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The Design Observer Group
Places

WEEKLY EMAIL: SEPTEMBER 18, 2013


Landscape and Illusion

FEATURED THIS WEEK : CHRIS BALLANTYNE, LAUREN MARSOLIER, BAS PRINCEN & AARON ROTHMAN

Landscape and Illusion

In a recent article in Places, Belmont Freeman wrote about the dissolving line between reality and representation in architectural photography. Digital imaging technology has become so powerful that it's often hard to tell whether a building exists as concrete and glass and steel, or as a series of ones and zeros in the ether. Aaron Rothman continues the exploration with a gallery that brings together the work of Chris Ballantyne, Lauren Marsolier and Bas Princen — paintings and photographs in which meaning is created in "the gap between the real and its representation."
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PARTNER NEWS: UNIVERSITY OF MARYLAND

Conflict and Convergence Symposium to be held in October

The symposium will explore how recent experiences in Latin American cities can serve as examples for models of urban and social revitalization in other parts of the world.
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DAVID SALOMON

The Highway Not Taken: Tony Smith and the Suburban Sublime

"We don’t often think of avant-garde art and suburbia as related," writes David Salomon. "The artist’s urban studio — not the superhighway — is supposed to be where aesthetic inspiration takes place. But from the late '50s through the early '70s, many American artistic developments had their roots in the suburbs — specifically, in the roads, marshes, quarries and universities of North New Jersey." Here Salomon focuses on some pivotal years in the life of artist Tony Smith — including his epiphany on the New Jersey Turnpike.
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PARTNER NEWS: WOODBURY UNIVERSITY

"Beyond the Assignment" at the Julius Shulman Institute

An architectural photography exhibit, Beyond the Assignment, will be on display at Woodbury University's Julius Shulman Institute from October 5 through November 1.
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MARK HOUGH

Champion Trees and Urban Forests

In The Man Who Planted Trees, Jim Robbins writes: "Planting trees may be the single most important ecotechnology that we have to put the broken pieces of our planet back together." Mark Hough reviews the book, and then broadens his focus to explore the rise of the U.S. environmental movement and the current campaigns to plant millions of trees in cities across America.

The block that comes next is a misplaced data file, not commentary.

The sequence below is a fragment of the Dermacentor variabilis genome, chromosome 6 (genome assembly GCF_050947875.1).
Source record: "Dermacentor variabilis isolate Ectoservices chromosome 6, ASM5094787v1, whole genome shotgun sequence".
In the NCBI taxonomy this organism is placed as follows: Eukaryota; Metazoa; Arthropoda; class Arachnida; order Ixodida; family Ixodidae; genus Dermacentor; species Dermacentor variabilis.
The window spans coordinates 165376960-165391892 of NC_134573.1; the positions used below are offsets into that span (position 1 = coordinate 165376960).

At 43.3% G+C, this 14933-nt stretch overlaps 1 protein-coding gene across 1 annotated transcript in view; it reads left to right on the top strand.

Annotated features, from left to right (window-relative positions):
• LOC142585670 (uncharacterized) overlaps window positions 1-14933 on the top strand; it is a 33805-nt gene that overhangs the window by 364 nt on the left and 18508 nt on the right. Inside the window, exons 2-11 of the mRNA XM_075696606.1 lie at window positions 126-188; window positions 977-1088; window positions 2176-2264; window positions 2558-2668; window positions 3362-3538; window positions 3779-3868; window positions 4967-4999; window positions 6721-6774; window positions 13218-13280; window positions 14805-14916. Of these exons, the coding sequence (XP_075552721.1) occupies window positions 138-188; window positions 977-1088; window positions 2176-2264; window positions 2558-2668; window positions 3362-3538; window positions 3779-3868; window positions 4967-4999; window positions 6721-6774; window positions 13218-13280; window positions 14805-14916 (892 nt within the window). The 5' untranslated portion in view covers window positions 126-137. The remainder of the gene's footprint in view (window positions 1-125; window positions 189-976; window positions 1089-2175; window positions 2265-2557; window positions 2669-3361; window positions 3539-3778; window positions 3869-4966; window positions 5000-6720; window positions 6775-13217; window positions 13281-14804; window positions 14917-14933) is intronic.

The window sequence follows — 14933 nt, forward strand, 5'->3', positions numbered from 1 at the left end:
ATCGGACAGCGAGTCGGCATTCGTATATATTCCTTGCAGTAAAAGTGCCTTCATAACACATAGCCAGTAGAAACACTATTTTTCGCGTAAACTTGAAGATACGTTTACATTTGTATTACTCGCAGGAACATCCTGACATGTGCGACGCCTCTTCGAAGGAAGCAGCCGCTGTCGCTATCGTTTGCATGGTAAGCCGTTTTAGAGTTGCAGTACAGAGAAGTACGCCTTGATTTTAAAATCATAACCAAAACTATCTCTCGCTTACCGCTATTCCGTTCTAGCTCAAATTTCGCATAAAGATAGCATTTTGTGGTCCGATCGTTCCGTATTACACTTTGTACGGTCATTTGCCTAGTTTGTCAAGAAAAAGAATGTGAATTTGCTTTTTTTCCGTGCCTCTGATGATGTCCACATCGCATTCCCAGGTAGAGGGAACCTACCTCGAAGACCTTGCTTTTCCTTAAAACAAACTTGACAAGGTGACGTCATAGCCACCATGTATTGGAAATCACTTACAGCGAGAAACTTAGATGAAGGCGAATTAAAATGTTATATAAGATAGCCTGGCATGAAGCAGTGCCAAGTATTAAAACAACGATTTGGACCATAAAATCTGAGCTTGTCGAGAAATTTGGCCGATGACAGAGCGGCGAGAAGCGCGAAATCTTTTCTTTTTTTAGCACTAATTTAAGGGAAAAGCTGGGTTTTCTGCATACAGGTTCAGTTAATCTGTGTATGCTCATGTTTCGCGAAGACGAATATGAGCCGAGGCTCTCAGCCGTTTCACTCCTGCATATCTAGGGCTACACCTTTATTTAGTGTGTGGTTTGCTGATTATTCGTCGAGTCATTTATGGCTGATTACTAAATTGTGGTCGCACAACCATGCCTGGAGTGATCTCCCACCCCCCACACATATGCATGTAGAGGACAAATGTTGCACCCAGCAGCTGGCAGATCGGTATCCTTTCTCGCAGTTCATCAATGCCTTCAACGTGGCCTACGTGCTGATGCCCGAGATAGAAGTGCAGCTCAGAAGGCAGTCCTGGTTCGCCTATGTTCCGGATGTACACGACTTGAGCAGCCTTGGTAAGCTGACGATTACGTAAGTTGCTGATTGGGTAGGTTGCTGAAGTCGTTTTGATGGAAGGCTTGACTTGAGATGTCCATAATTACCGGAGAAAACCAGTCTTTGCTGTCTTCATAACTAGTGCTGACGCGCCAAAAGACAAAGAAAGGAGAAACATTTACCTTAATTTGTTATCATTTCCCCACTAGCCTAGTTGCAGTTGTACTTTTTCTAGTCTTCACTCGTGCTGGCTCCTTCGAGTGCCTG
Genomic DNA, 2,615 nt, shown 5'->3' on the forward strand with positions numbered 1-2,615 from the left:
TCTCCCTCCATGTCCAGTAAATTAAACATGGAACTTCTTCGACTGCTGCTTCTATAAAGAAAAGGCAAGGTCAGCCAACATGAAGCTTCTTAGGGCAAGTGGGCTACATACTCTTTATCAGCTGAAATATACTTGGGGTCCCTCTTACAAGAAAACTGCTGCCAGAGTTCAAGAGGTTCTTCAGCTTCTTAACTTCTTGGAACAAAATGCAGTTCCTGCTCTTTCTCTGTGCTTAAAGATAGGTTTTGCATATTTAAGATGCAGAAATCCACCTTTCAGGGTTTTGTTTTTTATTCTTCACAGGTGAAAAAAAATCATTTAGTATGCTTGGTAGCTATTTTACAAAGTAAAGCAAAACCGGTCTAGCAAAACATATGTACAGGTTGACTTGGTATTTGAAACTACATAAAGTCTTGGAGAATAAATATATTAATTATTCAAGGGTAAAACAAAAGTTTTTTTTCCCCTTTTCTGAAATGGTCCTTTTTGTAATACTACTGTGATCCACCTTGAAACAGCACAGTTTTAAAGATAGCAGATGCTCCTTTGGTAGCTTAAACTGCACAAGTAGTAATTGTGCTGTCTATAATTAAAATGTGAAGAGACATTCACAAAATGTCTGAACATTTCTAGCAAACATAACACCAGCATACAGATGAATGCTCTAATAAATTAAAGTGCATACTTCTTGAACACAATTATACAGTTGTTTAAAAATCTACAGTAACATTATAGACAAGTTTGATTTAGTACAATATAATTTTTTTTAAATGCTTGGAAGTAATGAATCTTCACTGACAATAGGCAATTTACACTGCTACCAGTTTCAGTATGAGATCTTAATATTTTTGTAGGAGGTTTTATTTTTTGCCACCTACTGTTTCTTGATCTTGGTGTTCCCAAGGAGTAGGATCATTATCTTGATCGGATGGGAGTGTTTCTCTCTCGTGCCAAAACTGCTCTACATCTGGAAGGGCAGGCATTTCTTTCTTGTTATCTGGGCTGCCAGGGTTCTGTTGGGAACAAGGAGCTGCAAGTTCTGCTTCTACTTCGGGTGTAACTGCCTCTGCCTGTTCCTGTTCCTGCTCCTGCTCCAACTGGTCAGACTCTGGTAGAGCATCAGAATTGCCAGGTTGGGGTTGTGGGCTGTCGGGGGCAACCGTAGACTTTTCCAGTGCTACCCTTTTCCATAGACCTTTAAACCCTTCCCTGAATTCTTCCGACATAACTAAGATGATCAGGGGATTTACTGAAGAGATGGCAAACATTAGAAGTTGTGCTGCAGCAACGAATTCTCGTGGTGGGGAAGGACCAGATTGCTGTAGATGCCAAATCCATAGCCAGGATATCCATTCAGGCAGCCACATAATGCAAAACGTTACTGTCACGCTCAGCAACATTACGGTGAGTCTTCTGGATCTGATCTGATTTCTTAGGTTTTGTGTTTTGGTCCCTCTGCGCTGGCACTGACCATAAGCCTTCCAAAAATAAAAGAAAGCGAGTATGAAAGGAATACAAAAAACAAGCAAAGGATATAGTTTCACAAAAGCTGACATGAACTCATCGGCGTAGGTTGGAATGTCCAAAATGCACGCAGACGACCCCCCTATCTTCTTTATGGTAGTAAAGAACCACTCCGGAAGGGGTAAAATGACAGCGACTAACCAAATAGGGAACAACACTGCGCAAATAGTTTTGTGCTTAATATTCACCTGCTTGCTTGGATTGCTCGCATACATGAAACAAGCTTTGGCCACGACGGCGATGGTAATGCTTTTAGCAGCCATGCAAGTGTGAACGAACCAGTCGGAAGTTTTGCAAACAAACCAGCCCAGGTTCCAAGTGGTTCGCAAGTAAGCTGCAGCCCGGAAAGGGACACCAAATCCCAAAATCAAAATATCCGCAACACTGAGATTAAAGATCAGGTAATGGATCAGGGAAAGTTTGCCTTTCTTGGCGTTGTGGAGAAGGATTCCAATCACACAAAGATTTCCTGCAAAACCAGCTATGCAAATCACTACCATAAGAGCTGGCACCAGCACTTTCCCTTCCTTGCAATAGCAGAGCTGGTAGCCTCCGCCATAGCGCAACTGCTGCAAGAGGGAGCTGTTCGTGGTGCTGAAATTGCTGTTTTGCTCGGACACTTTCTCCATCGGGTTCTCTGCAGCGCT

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ADELHEID FISCHER

Walking the Darkness Home

"In August 1905, Louie Muir, wife of the conservationist John Muir, died of cancer. Among those who sent condolences was President Theodore Roosevelt, who had once camped under the stars with Muir in Yosemite Valley. Roosevelt himself  was no stranger to loss. When he was 26, illness claimed his mother and young wife on the same day. To Muir, he offered this tonic: 'Get out among the mountains and trees, friend, as soon as you can. They will do more for you than either man or woman could.'" A century later Adelheid Fischer, struggling with her own grief, got out among the mountains and trees — in her case to the Grand Canyon, a dangerous and redemptive place that by turns epitomizes and defies the expectations (and clichés) of the famous landscape.
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NEWS FROM DESIGN OBSERVER GROUP SPONSORS

The School of Visual Arts MFA Design Program students work individually a nd collaboratively during two intensive years to develop objects of value through electronic and handcrafted m eans.
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Pratt Institute, School of Architecture

PARTNER SCHOOL

Pratt Institute, School of Architecture
The work of the students here at Pratt shows a clear appreciation and understanding of the possibilities of architecture today, as the mission of the school is dedicated to design and a complete understanding of the making of cities and buildings. The spirit of advancing architectural ideas in terms of both form and technique is at the essence of the transformation of contemporary design.
University of California-Berkeley

PARTNER SCHOOL

University of California-Berkeley, College of Environmental Design
The first school to combine the disciplines of architecture, planning and landscape architecture into a single college, CED led the way toward an integrated approach to analyzing, understanding and designing our built environment. CED was also among the first to conceptualize environmental design as inseparable from its social, political-economic and cultural contexts.
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